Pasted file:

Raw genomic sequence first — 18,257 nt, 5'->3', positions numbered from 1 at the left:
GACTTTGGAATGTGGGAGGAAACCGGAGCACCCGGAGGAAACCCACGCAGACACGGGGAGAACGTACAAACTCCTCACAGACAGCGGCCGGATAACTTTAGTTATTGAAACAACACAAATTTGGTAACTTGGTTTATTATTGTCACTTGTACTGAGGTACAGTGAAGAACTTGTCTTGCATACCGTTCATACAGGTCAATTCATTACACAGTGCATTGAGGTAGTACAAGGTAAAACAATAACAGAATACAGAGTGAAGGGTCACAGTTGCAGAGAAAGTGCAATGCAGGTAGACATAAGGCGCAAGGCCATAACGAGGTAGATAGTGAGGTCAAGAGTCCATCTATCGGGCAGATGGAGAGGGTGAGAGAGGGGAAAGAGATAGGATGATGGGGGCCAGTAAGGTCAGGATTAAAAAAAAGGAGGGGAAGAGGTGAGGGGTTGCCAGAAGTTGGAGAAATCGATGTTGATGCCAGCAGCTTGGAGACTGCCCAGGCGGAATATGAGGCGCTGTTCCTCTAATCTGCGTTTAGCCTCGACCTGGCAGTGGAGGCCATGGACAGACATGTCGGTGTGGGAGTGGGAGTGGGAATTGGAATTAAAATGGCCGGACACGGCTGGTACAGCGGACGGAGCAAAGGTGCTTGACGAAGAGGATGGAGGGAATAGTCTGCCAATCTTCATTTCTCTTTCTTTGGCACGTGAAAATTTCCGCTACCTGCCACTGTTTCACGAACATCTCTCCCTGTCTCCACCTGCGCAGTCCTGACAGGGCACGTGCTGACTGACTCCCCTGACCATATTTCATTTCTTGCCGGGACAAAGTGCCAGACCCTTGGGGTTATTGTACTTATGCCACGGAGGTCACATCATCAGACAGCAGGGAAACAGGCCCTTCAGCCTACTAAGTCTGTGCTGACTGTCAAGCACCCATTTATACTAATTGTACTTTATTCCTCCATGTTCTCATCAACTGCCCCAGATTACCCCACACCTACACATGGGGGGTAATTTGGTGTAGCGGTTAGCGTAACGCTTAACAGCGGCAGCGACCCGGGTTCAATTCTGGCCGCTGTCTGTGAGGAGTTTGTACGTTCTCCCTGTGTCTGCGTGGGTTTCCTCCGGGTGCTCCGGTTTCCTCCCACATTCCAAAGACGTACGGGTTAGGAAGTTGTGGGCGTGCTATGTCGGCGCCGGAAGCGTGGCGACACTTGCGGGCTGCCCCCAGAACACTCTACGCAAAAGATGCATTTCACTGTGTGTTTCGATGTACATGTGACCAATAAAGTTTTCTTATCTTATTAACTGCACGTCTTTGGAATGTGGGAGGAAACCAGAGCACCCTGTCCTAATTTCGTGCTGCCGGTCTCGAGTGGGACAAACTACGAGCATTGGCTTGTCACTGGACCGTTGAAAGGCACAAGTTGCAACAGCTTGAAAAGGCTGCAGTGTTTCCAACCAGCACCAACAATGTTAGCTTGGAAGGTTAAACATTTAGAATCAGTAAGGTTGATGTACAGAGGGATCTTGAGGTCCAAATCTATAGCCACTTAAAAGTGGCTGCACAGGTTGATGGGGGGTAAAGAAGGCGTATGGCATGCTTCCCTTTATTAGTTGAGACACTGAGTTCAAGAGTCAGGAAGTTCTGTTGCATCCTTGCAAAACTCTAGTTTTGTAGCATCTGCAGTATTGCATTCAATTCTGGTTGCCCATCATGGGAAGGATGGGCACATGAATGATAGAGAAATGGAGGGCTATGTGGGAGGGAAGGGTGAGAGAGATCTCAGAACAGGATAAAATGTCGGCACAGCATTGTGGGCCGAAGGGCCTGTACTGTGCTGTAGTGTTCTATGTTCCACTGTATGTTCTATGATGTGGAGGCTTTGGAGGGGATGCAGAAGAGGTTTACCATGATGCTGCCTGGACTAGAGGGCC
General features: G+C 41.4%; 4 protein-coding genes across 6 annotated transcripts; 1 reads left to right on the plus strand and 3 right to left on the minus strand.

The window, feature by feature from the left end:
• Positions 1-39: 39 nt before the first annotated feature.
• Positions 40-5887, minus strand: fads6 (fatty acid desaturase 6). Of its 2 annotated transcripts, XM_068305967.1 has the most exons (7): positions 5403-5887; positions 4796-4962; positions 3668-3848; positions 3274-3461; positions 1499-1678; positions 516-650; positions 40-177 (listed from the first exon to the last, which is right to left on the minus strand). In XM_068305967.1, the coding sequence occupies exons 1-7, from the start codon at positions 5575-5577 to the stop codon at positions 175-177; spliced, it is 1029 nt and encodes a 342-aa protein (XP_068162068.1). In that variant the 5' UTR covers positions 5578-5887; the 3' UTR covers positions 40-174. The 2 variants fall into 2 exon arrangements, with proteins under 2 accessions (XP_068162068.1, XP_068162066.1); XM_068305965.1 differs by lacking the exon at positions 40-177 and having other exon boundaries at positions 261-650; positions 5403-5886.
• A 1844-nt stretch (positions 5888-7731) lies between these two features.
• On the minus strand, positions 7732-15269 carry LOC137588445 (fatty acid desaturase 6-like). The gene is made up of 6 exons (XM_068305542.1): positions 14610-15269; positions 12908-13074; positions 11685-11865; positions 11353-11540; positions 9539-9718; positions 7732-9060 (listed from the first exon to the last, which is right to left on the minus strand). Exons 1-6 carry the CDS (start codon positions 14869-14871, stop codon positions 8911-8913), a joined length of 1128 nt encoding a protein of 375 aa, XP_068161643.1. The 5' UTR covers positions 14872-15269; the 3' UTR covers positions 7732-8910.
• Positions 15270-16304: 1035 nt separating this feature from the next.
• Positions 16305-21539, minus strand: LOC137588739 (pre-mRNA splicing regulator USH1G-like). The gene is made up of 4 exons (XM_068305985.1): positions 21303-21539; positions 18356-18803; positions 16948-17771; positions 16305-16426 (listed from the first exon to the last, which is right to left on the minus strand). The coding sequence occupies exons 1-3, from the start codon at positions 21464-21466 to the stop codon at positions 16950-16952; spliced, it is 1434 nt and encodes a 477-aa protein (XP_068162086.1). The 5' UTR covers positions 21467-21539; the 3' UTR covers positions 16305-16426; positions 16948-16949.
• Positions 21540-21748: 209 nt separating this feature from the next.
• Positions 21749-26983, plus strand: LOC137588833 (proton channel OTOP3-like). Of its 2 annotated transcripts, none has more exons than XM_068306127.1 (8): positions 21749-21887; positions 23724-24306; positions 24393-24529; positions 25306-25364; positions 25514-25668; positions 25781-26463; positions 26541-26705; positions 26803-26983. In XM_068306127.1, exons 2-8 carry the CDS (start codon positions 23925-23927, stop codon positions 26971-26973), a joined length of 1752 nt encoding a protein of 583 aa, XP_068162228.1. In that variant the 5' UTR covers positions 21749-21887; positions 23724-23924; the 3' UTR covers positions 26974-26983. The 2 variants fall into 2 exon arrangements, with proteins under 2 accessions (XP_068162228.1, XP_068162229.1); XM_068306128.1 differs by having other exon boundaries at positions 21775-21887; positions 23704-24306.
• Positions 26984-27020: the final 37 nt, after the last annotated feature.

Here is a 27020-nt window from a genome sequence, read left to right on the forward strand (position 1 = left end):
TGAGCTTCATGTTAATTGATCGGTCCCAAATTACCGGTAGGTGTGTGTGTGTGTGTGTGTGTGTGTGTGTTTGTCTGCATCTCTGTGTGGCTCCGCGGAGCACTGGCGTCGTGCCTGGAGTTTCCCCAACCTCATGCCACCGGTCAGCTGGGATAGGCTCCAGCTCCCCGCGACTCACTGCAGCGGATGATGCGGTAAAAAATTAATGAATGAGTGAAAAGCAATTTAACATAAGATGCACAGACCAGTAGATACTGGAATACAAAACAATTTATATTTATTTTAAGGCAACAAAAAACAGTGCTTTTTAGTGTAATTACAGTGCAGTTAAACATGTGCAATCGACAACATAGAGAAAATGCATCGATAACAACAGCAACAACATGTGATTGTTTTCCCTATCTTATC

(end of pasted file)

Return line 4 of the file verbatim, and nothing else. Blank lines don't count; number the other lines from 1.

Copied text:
The window, feature by feature from the left end: